Even as chip giant Intel Corp. prepares to enter the Internet-TV market, Amazon.com announced it is expanding its digital library. Last week, CBS said it was selling more of its content to Amazon for use on its Prime Instant Video Service.
Content continues to be a conundrum for hardware makers that want to capitalize on Internet TV and other digital services. Intel, which plans to release a set-top box for Internet TV later this year, hasn’t said what kind of programming it will offer. Although cable subscribers want to be “unbundled” from bulky service packages, content providers aren’t ready to license their programming a la carte – an offering that could differentiate Internet-TV newcomers.
Traditional broadcast networks and cable providers are facing increasing competition from digital platforms such as Netflix and Amazon. At the same time, licensing fees from the online players drive revenue for broadcast stations and premium channels such as HBO and Showtime. Hardware makers may face a different competitive challenge: Amazon sells its only hardware item – the Kindle – for less than its manufacturing costs. Companies such as Intel aren’t used to taking a loss on their products.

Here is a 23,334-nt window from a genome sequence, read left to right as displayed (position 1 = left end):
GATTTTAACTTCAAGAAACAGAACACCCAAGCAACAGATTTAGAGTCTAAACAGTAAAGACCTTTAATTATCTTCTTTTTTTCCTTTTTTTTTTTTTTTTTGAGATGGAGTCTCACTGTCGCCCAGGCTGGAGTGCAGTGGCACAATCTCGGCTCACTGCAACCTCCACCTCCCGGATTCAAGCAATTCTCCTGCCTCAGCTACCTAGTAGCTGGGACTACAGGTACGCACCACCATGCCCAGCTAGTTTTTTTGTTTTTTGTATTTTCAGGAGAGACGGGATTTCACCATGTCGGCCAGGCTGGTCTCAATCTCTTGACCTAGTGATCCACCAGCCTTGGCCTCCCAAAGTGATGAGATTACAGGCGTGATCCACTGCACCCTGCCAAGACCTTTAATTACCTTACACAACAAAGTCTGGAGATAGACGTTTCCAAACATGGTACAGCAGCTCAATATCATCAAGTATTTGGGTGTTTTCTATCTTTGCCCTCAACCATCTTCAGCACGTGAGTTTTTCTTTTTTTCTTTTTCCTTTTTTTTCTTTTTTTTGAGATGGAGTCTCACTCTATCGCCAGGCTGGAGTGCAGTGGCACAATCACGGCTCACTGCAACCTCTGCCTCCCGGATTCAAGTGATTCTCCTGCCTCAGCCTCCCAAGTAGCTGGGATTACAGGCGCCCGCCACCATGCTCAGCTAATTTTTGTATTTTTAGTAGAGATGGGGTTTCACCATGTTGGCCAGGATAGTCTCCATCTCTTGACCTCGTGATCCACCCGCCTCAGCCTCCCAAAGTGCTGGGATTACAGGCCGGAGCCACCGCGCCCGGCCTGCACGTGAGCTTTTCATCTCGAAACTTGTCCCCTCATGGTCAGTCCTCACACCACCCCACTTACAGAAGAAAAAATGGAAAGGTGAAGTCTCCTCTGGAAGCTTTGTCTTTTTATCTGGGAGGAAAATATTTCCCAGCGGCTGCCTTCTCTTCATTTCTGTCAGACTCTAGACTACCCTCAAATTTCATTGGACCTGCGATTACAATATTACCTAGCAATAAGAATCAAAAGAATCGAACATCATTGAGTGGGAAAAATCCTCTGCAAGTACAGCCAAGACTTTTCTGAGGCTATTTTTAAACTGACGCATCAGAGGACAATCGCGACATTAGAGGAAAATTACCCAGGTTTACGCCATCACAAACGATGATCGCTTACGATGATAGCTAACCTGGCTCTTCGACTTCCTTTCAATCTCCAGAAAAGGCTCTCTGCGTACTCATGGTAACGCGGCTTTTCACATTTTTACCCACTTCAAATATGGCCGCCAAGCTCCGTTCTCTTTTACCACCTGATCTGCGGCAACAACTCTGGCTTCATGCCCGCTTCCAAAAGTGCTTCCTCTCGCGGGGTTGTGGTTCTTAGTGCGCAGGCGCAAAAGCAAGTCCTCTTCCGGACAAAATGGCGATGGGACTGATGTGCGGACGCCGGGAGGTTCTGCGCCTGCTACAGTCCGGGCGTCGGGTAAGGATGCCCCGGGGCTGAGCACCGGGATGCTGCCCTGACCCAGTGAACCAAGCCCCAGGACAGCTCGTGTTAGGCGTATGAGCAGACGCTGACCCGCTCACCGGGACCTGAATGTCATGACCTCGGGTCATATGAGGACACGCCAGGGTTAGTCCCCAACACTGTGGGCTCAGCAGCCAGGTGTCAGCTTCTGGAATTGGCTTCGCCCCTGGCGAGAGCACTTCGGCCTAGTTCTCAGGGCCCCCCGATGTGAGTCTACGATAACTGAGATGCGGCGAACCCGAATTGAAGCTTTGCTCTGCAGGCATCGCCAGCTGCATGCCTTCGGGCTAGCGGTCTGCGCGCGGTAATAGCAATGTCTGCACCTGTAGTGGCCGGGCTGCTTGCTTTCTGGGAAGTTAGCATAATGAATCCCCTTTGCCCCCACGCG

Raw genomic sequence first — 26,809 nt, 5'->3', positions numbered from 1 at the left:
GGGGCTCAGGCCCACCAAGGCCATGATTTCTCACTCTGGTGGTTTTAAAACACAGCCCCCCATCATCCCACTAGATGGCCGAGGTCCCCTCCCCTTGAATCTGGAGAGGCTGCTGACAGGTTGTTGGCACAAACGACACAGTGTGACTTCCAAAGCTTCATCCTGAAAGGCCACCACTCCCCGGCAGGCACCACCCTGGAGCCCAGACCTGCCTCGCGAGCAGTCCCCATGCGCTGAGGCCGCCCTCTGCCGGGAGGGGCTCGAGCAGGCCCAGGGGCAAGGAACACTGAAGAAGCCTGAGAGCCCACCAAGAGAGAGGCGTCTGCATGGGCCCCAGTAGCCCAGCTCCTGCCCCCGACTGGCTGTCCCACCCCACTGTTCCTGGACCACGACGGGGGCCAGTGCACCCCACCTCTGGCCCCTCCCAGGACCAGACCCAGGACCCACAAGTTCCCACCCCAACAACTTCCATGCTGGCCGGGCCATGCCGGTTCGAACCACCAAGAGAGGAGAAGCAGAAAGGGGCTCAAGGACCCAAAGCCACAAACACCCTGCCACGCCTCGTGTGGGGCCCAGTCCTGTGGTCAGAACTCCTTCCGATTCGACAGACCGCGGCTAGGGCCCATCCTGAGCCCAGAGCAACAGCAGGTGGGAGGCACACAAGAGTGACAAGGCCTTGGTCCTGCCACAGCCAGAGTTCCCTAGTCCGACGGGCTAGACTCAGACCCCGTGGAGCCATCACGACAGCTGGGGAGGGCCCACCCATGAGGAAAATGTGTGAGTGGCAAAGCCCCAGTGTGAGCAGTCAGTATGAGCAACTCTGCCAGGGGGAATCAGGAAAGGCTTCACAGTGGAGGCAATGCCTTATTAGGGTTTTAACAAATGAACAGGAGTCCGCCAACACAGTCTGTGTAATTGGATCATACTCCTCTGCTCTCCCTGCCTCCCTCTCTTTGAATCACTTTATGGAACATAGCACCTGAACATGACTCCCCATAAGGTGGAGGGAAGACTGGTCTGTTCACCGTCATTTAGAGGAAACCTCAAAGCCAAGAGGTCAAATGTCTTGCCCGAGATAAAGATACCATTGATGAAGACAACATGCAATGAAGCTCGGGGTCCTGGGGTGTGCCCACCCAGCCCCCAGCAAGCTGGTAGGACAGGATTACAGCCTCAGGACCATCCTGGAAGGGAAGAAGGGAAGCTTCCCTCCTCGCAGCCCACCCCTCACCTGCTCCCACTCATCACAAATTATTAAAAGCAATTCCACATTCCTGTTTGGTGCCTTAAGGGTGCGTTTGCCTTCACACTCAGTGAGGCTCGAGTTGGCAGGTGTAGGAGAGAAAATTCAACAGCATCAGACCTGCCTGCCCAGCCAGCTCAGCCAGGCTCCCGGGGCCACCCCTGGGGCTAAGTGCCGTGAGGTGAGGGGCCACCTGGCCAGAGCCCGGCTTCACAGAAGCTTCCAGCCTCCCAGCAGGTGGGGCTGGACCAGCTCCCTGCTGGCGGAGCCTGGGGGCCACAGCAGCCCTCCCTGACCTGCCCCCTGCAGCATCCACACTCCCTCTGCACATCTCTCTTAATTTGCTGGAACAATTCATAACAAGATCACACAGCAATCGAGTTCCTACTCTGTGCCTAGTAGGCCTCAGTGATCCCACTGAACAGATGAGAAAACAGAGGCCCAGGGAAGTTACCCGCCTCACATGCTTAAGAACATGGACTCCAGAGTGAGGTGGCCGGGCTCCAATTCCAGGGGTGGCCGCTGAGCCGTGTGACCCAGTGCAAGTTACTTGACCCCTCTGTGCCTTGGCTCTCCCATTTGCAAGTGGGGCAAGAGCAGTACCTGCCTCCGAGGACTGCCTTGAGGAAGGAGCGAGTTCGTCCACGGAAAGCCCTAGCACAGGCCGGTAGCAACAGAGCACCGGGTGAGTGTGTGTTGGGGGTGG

Amazon has been very active in acquiring content as of late. It recently struck an agreement to become the online home of the PBS hit "Downton Abbey." Amazon is also moving forward with an aggressive plan to create original shows as it attempts to take on Netflix, which also has a vast library of TV and movie content as well as its own original fare.
Amazon has also secured the rights to stream “Under the Dome,” a CBS miniseries based on the Stephen King book of the same name. Amazon Prime members will be able to watch episodes four days after they are broadcast, while non-members can tap into Amazon Instant Video to purchase any episodes they might have missed.